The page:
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LEADING ARTICLE : Putting the boot into sport

It should have been a victory for muscular values. Last Friday, Channel 4, long the redoubt of naked foreigners and naughty films about our national heroes, finally gave admission to more improving, outdoor impulses. From the New Year, the channel plans to broadcast nothing but sport on Wednesday nights. No swearing pop stars, no men in dresses, but sweat and playing fields, frosty breath and dedication, bonding, winning. Perhaps, for once, the Daily Mail's moral guardians will watch.

They might not be wise to. For also last week came news to chill a games master's heart. In New Zealand three years ago, as troublesome teenagers shoplifted and fought with their usual modern gusto, the minister for the police suggested sport as a healthier alternative. Scientists at the University of Otago examined his premise: questioning 800 teenagers, of both sexes, at the age of 15 and again at 18, noting any sporting or criminal activity in between. Last Thursday the scientists published their results. "Females with moderate or high levels of sporting activity, and males with high levels, were," they concluded, "significantly more likely to be delinquent at age 18..."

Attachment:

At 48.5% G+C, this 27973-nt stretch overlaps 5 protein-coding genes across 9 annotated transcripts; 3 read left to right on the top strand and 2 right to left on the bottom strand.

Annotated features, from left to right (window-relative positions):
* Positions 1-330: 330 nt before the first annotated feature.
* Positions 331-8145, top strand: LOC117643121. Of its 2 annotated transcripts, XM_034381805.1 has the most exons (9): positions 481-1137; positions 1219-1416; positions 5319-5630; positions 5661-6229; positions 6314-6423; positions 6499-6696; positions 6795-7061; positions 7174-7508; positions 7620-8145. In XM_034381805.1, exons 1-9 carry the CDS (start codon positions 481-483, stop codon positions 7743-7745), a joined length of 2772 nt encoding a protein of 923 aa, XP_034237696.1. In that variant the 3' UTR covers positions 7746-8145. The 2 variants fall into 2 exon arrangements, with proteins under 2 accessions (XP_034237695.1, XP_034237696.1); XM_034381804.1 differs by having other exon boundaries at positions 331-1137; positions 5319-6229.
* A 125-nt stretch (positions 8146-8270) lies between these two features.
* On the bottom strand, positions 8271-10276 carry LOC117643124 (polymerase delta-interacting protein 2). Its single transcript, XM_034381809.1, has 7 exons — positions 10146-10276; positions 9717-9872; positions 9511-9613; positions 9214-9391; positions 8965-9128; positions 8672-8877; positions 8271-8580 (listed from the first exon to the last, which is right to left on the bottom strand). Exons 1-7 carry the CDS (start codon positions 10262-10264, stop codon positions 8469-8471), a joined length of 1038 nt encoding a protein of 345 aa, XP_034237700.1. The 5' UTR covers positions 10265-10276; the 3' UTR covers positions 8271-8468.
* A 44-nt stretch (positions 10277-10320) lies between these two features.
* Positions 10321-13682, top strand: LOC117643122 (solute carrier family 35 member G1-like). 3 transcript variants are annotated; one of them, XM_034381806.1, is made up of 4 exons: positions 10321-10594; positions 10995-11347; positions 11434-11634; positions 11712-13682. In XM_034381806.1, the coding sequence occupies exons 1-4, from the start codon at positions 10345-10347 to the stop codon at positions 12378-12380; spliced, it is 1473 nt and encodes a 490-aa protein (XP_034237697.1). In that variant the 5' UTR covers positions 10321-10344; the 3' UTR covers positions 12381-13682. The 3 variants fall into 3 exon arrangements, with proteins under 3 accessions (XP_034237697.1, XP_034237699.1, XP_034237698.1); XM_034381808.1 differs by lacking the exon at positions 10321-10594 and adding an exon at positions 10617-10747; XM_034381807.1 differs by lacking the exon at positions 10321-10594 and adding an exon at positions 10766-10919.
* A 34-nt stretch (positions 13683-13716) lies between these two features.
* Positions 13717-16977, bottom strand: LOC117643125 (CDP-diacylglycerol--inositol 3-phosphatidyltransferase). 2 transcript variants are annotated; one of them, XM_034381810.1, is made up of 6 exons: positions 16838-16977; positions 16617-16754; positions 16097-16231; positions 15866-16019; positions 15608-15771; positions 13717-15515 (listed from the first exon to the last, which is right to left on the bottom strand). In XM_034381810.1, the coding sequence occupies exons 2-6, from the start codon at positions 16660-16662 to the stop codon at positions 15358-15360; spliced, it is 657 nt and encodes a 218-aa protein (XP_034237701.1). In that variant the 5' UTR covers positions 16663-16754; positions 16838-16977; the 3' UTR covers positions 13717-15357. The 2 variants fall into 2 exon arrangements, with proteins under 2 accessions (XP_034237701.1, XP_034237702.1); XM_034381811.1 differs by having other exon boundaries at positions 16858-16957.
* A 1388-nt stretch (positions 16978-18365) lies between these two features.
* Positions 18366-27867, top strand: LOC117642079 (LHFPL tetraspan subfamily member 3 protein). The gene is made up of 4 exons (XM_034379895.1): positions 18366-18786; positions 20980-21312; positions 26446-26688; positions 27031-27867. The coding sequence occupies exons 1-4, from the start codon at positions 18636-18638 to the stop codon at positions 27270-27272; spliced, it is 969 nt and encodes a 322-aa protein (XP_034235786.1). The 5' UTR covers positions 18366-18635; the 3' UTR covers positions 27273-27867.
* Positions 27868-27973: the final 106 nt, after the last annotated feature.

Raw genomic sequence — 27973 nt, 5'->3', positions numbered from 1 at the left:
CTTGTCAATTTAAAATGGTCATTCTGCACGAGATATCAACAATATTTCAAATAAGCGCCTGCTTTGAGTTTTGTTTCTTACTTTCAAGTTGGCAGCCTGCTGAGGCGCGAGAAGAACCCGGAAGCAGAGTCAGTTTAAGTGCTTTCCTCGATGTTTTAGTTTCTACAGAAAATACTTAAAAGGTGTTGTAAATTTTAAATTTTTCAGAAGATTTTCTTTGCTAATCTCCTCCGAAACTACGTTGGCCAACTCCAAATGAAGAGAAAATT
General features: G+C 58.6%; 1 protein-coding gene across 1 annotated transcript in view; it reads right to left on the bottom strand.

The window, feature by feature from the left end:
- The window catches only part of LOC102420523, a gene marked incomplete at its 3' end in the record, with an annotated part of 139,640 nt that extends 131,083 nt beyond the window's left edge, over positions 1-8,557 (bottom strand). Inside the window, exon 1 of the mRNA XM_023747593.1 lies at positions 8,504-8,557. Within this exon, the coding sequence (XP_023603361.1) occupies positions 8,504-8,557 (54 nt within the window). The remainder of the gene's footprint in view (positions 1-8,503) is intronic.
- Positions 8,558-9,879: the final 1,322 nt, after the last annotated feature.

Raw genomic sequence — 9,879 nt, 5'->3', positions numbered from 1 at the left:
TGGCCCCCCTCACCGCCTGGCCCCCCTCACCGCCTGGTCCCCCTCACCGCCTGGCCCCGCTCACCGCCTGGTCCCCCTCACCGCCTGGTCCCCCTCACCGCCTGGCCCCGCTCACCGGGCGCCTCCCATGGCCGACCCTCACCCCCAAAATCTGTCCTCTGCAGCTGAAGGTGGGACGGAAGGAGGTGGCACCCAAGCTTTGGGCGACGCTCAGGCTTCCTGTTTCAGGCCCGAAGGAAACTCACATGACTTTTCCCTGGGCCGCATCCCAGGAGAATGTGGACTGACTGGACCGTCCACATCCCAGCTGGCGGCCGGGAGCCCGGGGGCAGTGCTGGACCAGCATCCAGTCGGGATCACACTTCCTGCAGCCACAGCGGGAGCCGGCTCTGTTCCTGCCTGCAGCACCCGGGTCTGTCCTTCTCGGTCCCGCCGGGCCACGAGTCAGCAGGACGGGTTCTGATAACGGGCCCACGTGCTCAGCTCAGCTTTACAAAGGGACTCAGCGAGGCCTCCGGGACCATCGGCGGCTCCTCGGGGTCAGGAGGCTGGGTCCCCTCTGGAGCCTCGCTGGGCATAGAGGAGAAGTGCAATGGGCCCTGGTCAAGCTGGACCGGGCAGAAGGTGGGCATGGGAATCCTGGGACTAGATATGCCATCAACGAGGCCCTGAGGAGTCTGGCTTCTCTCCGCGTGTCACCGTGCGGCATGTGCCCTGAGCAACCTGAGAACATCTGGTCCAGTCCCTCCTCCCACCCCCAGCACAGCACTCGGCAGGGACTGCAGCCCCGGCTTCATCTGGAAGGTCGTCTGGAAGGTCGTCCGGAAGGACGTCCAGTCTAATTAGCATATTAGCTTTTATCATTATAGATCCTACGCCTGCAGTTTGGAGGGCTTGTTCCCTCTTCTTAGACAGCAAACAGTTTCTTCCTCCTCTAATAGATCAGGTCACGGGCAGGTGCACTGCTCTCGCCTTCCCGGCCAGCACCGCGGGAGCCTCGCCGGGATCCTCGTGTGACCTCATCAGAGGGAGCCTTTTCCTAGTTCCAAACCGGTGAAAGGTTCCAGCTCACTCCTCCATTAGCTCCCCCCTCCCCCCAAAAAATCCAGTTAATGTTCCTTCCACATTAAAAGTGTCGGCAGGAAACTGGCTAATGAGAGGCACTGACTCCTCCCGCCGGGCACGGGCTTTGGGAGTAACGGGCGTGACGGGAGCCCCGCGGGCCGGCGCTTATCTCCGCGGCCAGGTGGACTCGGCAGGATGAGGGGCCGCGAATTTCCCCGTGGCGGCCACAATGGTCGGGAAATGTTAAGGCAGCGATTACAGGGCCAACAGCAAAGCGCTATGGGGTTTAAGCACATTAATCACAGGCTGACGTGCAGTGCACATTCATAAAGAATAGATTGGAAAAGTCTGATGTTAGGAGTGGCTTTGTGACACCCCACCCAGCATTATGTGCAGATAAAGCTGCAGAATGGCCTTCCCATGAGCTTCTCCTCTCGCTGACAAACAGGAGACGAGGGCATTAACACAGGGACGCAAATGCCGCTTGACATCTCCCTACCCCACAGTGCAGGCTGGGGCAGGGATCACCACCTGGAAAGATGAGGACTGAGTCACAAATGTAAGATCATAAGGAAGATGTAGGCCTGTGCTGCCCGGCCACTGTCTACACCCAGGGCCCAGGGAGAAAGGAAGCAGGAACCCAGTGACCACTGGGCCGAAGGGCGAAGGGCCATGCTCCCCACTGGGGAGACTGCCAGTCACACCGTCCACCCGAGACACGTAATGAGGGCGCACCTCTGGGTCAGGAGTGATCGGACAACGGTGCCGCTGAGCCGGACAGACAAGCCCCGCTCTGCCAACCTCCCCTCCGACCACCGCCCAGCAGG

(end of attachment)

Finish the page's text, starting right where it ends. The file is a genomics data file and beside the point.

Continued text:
The report was less sure why, so from our own observations we shall hazard a few explanations. First, that boys in a rugby team may be a slightly, well, rough lot: not too many preferring a poetry reading to a pint and a fight. And then there are all those tempting sweet shops on the way to the playing fields. And the need for a good team to be a gang; a good athlete to be aggressive, fit and relentless - just the qualities for steaming the wallets from a London Underground carriage, and beating the police up the escalators. Maybe Channel 4 should stick to Eurotrash.